To get around UAS limitations and propose a viable solution for wildlife monitoring, the development of new inventory methods is needed. However, most authors use the classic systematic transect method as data processing and statistics are easier. We thus created an application to process data from every type of flight plan and to help detect and compare observations on large datasets. WiMUAS is a small software compatible with the open-source QGIS© that allows the creation of visual maps compatible with geographical information systems based on telemetry data and payload parameters to estimate the covered area. The application also has a slider for animal detection that allows multiple observers to record and compare their results for accurate counts. We then tested it on data from a trial realized on savannah animal populations in Democratic Republic of Congo using the Falcon UAS. We created a new type of flight plan, a rosette-shaped design that can be covered in three flights,.and repeated it twice. More than 5000 images were collected during the six flights. Image projection gives an area of 12,4 km2 for the first trial and of 12,1 km2 for the second. The mean sampling rate for both test is 6,1 %. Observers spotted buffaloes, hippos, warthogs and various antelopes with different success over an average rate of 8 images reviewed per minute. Resulting densities observed by the three observers are similar for each test (coefficient of variation 6,9 and 8,6 % respectively) but mean densities vary a lot between the two trials (23,8 and 6,5 animals/km2 respectively). [less ▲]

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See detailHow Many Hippos (HOMHIP): Algorithm for automatic counts of animals with infrared thermal imagery from UAV
Lhoest, Simon ULg; Linchant, Julie ULg; Quevauvillers, Samuel ULg et al

in International Archives of Photogrammetry, Remote Sensing and Spatial Information Sciences (2015), XL-3/W3

The common hippopotamus (Hippopotamus amphibius L.) is part of the animal species endangered because of multiple human pressures. Monitoring of species for conservation is then essential, and the ... [more ▼]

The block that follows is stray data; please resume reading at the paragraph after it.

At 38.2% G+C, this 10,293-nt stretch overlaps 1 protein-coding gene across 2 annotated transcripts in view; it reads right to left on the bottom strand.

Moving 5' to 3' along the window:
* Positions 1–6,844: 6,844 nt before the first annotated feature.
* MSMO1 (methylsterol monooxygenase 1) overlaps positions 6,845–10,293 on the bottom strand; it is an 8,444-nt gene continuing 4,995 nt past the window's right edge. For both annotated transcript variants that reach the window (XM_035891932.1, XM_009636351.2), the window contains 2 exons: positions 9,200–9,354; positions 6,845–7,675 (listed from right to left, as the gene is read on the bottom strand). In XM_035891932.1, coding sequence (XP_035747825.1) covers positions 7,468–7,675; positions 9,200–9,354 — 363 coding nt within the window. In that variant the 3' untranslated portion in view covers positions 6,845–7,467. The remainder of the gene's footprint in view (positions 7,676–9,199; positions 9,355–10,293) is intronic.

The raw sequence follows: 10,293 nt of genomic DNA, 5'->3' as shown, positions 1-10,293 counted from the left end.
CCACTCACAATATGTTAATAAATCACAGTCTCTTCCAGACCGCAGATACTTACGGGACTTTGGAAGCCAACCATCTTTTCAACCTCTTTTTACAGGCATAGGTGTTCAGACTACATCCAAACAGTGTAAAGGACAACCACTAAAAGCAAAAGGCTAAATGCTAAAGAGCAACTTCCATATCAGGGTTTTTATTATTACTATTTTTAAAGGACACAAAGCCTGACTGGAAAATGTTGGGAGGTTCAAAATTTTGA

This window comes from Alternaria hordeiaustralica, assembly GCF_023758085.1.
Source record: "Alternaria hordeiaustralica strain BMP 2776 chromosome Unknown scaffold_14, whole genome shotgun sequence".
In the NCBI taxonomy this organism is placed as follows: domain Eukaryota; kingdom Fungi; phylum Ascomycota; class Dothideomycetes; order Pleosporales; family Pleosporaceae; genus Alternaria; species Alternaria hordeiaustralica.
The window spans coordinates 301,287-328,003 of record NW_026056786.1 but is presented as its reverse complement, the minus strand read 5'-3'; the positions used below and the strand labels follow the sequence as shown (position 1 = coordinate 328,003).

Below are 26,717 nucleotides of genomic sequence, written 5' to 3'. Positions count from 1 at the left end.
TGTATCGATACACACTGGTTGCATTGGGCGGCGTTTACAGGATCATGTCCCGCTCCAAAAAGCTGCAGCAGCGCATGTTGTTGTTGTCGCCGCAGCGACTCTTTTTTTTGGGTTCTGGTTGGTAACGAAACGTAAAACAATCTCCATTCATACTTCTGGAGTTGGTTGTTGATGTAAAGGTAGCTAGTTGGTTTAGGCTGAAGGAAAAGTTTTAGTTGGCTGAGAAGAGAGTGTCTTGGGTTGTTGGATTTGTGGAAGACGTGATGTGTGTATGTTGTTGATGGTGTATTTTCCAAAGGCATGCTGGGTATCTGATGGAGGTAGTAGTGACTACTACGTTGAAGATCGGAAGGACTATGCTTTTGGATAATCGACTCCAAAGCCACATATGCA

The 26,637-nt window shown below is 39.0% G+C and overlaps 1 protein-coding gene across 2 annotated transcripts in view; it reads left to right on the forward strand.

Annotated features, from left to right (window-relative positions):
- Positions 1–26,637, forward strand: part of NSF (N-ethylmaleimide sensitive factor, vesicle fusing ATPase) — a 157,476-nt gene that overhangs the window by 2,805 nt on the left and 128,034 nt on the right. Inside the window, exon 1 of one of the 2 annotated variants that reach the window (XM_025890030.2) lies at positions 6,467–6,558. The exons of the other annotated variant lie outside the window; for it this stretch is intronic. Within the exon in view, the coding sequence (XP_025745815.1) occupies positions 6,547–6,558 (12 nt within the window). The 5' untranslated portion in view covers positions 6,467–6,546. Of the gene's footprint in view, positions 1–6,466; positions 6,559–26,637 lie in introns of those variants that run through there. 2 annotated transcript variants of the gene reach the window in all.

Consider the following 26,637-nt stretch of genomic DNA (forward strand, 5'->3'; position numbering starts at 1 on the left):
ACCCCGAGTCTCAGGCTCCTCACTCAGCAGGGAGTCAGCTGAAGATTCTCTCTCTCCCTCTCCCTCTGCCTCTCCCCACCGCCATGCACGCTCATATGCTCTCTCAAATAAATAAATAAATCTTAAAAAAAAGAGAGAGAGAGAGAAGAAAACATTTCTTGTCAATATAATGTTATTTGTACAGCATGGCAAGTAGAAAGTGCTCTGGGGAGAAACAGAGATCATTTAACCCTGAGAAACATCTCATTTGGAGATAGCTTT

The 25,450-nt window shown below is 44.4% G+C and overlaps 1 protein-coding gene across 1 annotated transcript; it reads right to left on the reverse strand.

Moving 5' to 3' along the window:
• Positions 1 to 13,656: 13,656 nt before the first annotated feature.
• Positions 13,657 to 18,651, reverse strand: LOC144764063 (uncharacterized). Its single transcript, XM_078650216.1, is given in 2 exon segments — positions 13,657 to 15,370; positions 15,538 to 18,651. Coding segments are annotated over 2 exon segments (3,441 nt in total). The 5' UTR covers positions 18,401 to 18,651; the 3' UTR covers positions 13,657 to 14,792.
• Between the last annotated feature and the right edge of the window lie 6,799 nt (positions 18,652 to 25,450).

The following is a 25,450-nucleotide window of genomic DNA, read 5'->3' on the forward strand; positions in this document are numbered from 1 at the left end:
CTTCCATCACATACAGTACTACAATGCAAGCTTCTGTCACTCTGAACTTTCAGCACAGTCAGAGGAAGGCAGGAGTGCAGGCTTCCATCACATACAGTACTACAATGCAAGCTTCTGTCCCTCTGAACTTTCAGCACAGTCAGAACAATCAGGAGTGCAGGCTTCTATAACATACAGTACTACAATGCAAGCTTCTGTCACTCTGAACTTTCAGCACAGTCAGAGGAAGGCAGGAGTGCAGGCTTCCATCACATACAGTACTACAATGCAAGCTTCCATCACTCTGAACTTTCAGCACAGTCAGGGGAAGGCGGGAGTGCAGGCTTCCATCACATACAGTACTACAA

The common hippopotamus (Hippopotamus amphibius L.) is part of the animal species endangered because of multiple human pressures. Monitoring of species for conservation is then essential, and the development of census protocols has to be chased. UAV technology is considering as one of the new perspectives for wildlife survey. Indeed, this technique has many advantages but its main drawback is the generation of a huge amount of data to handle. This study aims at developing an algorithm for automatic count of hippos, by exploiting thermal infrared aerial images acquired from UAV. This attempt is the first known for automatic detection of this species. Images taken at several flight heights can be used as inputs of the algorithm, ranging from 38 to 155 meters above ground level. A Graphical User Interface has been created in order to facilitate the use of the application. Three categories of animals have been defined following their position in water. The mean error of automatic counts compared with manual delineations is +2.3% and shows that the estimation is unbiased. Those results show great perspectives for the use of the algorithm in populations monitoring after some technical improvements and the elaboration of statistically robust inventories protocols. [less ▲]